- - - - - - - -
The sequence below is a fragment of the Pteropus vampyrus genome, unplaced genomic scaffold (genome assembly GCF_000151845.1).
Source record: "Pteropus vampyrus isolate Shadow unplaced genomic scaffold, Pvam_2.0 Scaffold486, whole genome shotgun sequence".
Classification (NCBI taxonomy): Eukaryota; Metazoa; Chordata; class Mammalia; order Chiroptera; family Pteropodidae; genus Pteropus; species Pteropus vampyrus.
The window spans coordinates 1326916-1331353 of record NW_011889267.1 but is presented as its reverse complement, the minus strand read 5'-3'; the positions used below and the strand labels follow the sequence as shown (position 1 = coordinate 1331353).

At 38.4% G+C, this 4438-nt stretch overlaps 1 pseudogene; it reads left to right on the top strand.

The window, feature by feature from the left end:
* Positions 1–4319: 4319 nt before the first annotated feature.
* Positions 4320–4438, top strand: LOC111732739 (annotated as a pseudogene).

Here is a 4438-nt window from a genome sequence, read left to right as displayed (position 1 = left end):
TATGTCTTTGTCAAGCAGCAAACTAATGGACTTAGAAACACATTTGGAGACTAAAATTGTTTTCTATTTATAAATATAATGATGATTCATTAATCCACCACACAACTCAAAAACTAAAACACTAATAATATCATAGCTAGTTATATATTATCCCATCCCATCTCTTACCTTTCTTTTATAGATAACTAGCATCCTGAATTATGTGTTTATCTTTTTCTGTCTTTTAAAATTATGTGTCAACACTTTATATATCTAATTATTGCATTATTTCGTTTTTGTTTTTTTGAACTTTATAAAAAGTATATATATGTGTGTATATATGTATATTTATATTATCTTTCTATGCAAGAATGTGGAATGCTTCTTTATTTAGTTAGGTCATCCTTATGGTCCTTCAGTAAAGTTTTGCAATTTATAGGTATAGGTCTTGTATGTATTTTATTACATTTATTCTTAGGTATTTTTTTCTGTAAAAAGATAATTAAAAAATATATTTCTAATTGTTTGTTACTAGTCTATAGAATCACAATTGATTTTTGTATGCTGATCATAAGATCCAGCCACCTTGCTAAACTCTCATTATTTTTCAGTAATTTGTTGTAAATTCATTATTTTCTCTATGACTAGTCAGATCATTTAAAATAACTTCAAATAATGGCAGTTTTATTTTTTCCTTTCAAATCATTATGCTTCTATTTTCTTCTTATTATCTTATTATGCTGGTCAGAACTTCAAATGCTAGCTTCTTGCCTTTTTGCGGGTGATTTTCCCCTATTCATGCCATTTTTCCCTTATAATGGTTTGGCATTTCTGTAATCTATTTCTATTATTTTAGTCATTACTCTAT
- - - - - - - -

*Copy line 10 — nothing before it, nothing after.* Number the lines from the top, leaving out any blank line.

TATGTCTTTGTCAAGCAGCAAACTAATGGACTTAGAAACACATTTGGAGACTAAAATTGTTTTCTATTTATAAATATAATGATGATTCATTAATCCACCACACAACTCAAAAACTAAAACACTAATAATATCATAGCTAGTTATATATTATCCCATCCCATCTCTTACCTTTCTTTTATAGATAACTAGCATCCTGAATTATGTGTTTATCTTTTTCTGTCTTTTAAAATTATGTGTCAACACTTTATATATCTAATTATTGCATTATTTCGTTTTTGTTTTTTTGAACTTTATAAAAAGTATATATATGTGTGTATATATGTATATTTATATTATCTTTCTATGCAAGAATGTGGAATGCTTCTTTATTTAGTTAGGTCATCCTTATGGTCCTTCAGTAAAGTTTTGCAATTTATAGGTATAGGTCTTGTATGTATTTTATTACATTTATTCTTAGGTATTTTTTTCTGTAAAAAGATAATTAAAAAATATATTTCTAATTGTTTGTTACTAGTCTATAGAATCACAATTGATTTTTGTATGCTGATCATAAGATCCAGCCACCTTGCTAAACTCTCATTATTTTTCAGTAATTTGTTGTAAATTCATTATTTTCTCTATGACTAGTCAGATCATTTAAAATAACTTCAAATAATGGCAGTTTTATTTTTTCCTTTCAAATCATTATGCTTCTATTTTCTTCTTATTATCTTATTATGCTGGTCAGAACTTCAAATGCTAGCTTCTTGCCTTTTTGCGGGTGATTTTCCCCTATTCATGCCATTTTTCCCTTATAATGGTTTGGCATTTCTGTAATCTATTTCTATTATTTTAGTCATTACTCTAT